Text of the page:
President Óscar Arias Sanchez in what he says is an effort to help the poorer working class has asked lawmakers to remove the tax of diesel fuel and raise the tax on gasoline to compensate for the loss of revenue. Although this may favor bus lines and transport companies, tourists who rent vehicles will be paying more for fuel.

José Pablo Ramírez Vindas contributed to this report.



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Damage from two projects
$3.5 million, Tribunal says


By the A.M. Costa Rica staff

Workers at two projects on the central Pacific coast did $3.5 million damage to the environment, according to the Tribunal Ambiental. The administrative body said the irreversible damage at Hermosa Vista was $2.1 million and lesser damage at Costa Montaña some $1.3 million.

Both projects were frozen by environmental agents in March. The tribunal is part of the Ministerio de Ambiente y Energía. It has been vigorous lately in inspecting developments and coastal areas for environmental violations.

The damage at Hermosa Vista was valued more because some 9.4 hectares (23 acres) of trees have been affected by the construction of roads and terraces, said the tribunal. This damage is incurable, said the report of Alexis Madrigal and Carlos Vinicio Cordero, both engineers for the ministry, said the tribunal.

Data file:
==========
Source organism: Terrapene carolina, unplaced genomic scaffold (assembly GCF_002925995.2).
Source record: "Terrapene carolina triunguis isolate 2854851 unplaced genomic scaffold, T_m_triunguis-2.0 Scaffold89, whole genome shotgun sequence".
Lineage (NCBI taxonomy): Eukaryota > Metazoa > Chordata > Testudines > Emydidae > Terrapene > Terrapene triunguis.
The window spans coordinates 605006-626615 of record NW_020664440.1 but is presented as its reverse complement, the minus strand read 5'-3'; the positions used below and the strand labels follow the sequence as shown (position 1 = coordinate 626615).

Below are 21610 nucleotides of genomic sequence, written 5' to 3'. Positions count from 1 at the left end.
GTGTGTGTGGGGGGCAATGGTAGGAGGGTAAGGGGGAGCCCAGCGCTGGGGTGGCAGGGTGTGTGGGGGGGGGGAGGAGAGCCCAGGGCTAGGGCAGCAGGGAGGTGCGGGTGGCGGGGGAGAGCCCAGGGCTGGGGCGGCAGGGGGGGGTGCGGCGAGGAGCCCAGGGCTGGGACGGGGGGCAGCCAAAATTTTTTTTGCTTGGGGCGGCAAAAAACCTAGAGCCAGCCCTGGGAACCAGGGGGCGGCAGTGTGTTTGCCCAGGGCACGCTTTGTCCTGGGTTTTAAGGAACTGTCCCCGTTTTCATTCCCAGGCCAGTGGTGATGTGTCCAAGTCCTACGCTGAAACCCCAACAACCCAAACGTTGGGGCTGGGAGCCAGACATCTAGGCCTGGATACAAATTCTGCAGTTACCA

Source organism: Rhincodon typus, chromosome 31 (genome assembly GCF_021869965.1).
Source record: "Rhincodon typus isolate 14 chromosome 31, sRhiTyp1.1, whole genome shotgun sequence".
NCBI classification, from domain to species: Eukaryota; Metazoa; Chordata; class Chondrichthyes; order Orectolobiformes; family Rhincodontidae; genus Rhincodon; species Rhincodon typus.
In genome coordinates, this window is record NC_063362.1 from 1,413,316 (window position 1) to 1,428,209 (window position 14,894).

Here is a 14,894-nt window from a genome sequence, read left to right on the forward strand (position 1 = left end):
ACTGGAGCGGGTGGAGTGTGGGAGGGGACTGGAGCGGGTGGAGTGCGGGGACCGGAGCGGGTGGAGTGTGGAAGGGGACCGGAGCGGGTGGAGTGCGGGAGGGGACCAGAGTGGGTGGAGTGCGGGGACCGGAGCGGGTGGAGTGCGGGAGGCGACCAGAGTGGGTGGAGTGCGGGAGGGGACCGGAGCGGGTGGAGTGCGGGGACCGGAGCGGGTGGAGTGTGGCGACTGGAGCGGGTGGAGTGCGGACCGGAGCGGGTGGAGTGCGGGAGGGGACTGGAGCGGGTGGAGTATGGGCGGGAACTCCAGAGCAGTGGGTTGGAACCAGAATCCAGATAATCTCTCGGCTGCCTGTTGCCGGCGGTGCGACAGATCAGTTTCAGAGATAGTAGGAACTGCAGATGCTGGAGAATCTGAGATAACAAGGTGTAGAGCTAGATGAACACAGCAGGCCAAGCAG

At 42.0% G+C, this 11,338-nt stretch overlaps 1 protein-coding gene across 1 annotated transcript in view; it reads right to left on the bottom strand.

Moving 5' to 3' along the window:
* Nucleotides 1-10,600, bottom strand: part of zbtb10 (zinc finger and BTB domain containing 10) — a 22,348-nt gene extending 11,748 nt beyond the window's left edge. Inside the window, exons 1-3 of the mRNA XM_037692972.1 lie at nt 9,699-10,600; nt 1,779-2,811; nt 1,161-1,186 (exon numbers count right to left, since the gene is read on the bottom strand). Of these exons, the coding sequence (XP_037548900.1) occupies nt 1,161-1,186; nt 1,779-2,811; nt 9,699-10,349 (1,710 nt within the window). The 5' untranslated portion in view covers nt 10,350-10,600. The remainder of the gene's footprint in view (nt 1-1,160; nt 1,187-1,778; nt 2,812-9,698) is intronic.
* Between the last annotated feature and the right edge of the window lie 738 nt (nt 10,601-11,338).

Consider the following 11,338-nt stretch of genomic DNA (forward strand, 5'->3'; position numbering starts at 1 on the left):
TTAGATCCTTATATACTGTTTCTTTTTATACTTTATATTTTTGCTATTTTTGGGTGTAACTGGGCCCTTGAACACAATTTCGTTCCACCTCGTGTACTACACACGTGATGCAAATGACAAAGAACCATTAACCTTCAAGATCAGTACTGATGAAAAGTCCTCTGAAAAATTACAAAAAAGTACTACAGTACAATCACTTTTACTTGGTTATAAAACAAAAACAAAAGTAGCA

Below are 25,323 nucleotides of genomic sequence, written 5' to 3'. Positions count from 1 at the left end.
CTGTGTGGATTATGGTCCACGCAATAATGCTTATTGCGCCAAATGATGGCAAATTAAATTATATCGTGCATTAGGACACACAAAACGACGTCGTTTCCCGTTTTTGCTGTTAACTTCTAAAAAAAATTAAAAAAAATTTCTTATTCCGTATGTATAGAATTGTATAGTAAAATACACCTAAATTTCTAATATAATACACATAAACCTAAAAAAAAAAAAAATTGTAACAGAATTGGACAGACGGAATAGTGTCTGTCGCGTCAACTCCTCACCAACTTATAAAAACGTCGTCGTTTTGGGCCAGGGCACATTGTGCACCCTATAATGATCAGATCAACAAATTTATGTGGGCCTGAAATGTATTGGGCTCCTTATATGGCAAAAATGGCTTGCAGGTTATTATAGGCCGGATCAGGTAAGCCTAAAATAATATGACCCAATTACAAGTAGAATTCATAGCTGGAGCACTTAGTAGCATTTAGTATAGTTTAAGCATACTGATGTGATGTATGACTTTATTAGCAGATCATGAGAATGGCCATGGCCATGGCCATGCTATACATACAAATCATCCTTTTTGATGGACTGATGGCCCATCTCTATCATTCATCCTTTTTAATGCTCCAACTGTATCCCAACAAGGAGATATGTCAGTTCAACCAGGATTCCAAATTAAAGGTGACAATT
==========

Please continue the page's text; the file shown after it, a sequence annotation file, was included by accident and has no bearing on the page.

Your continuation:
In addition two waterways were covered by some 4,500 cubic meters (158,916 cubic feet) of soil removed for elsewhere in the project, said the tribunal. The waterways drain into the  Refugio Nacional de Vida Silvestre Playa Hermosa-Punta Mala where marine turtles are protected, said the tribunal. Hermosa Vista contemplates the development of some 80 hectares (198 acres) with 46 terraces for houses and condominiums, said the tribunal.

The damage at Costa Montaña was less, said the tribunal. The project envisions developing 98 hectares (242 acres), but construction had only begun on 18 terraces for homes when the project was frozen, said the tribunal. Shortly after the Tribunal inspection Costa Montaña presented a mitigation plan that still is being studied, said the tribunal.

José Lino Chaves, president of the tribunal, said that inspectors intervened in time to prevent more damage at the project.